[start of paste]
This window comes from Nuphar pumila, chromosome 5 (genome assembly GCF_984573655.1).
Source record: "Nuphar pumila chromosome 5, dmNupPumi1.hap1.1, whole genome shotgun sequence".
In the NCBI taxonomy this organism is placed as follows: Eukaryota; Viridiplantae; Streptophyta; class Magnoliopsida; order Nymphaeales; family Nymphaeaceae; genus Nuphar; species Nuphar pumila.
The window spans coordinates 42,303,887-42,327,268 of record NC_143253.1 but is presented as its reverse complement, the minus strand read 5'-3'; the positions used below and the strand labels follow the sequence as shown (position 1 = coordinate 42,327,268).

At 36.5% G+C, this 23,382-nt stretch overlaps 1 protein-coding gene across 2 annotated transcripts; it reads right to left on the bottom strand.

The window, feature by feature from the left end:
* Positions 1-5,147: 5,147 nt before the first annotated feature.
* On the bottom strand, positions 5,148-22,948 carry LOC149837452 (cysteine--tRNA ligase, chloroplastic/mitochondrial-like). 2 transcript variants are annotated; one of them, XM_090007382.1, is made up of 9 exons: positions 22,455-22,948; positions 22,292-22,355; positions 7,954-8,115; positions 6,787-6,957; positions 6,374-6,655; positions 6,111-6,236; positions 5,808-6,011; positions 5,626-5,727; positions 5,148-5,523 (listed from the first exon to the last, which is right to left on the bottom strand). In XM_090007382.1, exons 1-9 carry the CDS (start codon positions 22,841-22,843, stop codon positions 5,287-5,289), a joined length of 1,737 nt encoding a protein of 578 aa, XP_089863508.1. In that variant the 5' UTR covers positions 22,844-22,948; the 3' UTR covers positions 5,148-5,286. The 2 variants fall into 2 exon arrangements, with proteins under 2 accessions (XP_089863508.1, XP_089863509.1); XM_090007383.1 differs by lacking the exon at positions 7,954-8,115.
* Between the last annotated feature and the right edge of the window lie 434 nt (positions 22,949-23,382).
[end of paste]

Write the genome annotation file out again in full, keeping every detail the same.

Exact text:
This window comes from Nuphar pumila, chromosome 5 (genome assembly GCF_984573655.1).
Source record: "Nuphar pumila chromosome 5, dmNupPumi1.hap1.1, whole genome shotgun sequence".
In the NCBI taxonomy this organism is placed as follows: Eukaryota; Viridiplantae; Streptophyta; class Magnoliopsida; order Nymphaeales; family Nymphaeaceae; genus Nuphar; species Nuphar pumila.
The window spans coordinates 42,303,887-42,327,268 of record NC_143253.1 but is presented as its reverse complement, the minus strand read 5'-3'; the positions used below and the strand labels follow the sequence as shown (position 1 = coordinate 42,327,268).

At 36.5% G+C, this 23,382-nt stretch overlaps 1 protein-coding gene across 2 annotated transcripts; it reads right to left on the bottom strand.

The window, feature by feature from the left end:
* Positions 1-5,147: 5,147 nt before the first annotated feature.
* On the bottom strand, positions 5,148-22,948 carry LOC149837452 (cysteine--tRNA ligase, chloroplastic/mitochondrial-like). 2 transcript variants are annotated; one of them, XM_090007382.1, is made up of 9 exons: positions 22,455-22,948; positions 22,292-22,355; positions 7,954-8,115; positions 6,787-6,957; positions 6,374-6,655; positions 6,111-6,236; positions 5,808-6,011; positions 5,626-5,727; positions 5,148-5,523 (listed from the first exon to the last, which is right to left on the bottom strand). In XM_090007382.1, exons 1-9 carry the CDS (start codon positions 22,841-22,843, stop codon positions 5,287-5,289), a joined length of 1,737 nt encoding a protein of 578 aa, XP_089863508.1. In that variant the 5' UTR covers positions 22,844-22,948; the 3' UTR covers positions 5,148-5,286. The 2 variants fall into 2 exon arrangements, with proteins under 2 accessions (XP_089863508.1, XP_089863509.1); XM_090007383.1 differs by lacking the exon at positions 7,954-8,115.
* Between the last annotated feature and the right edge of the window lie 434 nt (positions 22,949-23,382).